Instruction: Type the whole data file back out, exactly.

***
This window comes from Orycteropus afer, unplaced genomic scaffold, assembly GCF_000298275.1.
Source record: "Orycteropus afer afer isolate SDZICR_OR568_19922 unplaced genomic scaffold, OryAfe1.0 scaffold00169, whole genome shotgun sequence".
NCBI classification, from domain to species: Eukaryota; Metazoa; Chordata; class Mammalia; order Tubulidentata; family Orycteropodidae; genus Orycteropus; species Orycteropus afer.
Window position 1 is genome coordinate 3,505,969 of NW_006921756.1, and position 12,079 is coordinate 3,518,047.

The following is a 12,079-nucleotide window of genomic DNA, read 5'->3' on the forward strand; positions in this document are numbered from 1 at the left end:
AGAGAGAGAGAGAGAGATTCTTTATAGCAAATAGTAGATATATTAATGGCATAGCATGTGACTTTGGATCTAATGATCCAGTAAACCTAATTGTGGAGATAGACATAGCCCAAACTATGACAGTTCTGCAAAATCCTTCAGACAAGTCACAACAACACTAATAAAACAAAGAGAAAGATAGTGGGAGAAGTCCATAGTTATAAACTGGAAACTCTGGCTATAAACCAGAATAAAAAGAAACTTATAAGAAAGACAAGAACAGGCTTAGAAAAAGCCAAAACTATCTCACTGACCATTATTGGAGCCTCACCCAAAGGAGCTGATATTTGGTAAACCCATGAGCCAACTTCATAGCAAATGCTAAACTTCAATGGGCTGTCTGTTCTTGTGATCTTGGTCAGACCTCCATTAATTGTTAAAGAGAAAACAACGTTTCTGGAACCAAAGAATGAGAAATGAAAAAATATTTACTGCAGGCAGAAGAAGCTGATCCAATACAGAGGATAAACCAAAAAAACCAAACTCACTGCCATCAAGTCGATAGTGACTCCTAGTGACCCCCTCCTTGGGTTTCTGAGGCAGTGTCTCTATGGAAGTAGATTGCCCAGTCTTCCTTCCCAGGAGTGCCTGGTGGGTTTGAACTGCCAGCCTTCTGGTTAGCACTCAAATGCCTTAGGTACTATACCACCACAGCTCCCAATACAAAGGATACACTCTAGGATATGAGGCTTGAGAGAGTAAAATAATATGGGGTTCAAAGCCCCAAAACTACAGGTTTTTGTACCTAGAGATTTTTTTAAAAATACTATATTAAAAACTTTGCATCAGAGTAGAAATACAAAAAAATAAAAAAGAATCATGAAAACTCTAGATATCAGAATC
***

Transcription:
This window comes from Orycteropus afer, unplaced genomic scaffold, assembly GCF_000298275.1.
Source record: "Orycteropus afer afer isolate SDZICR_OR568_19922 unplaced genomic scaffold, OryAfe1.0 scaffold00169, whole genome shotgun sequence".
NCBI classification, from domain to species: Eukaryota; Metazoa; Chordata; class Mammalia; order Tubulidentata; family Orycteropodidae; genus Orycteropus; species Orycteropus afer.
Window position 1 is genome coordinate 3,505,969 of NW_006921756.1, and position 12,079 is coordinate 3,518,047.

The following is a 12,079-nucleotide window of genomic DNA, read 5'->3' on the forward strand; positions in this document are numbered from 1 at the left end:
AGAGAGAGAGAGAGAGATTCTTTATAGCAAATAGTAGATATATTAATGGCATAGCATGTGACTTTGGATCTAATGATCCAGTAAACCTAATTGTGGAGATAGACATAGCCCAAACTATGACAGTTCTGCAAAATCCTTCAGACAAGTCACAACAACACTAATAAAACAAAGAGAAAGATAGTGGGAGAAGTCCATAGTTATAAACTGGAAACTCTGGCTATAAACCAGAATAAAAAGAAACTTATAAGAAAGACAAGAACAGGCTTAGAAAAAGCCAAAACTATCTCACTGACCATTATTGGAGCCTCACCCAAAGGAGCTGATATTTGGTAAACCCATGAGCCAACTTCATAGCAAATGCTAAACTTCAATGGGCTGTCTGTTCTTGTGATCTTGGTCAGACCTCCATTAATTGTTAAAGAGAAAACAACGTTTCTGGAACCAAAGAATGAGAAATGAAAAAATATTTACTGCAGGCAGAAGAAGCTGATCCAATACAGAGGATAAACCAAAAAAACCAAACTCACTGCCATCAAGTCGATAGTGACTCCTAGTGACCCCCTCCTTGGGTTTCTGAGGCAGTGTCTCTATGGAAGTAGATTGCCCAGTCTTCCTTCCCAGGAGTGCCTGGTGGGTTTGAACTGCCAGCCTTCTGGTTAGCACTCAAATGCCTTAGGTACTATACCACCACAGCTCCCAATACAAAGGATACACTCTAGGATATGAGGCTTGAGAGAGTAAAATAATATGGGGTTCAAAGCCCCAAAACTACAGGTTTTTGTACCTAGAGATTTTTTTAAAAATACTATATTAAAAACTTTGCATCAGAGTAGAAATACAAAAAAATAAAAAAGAATCATGAAAACTCTAGATATCAGAATC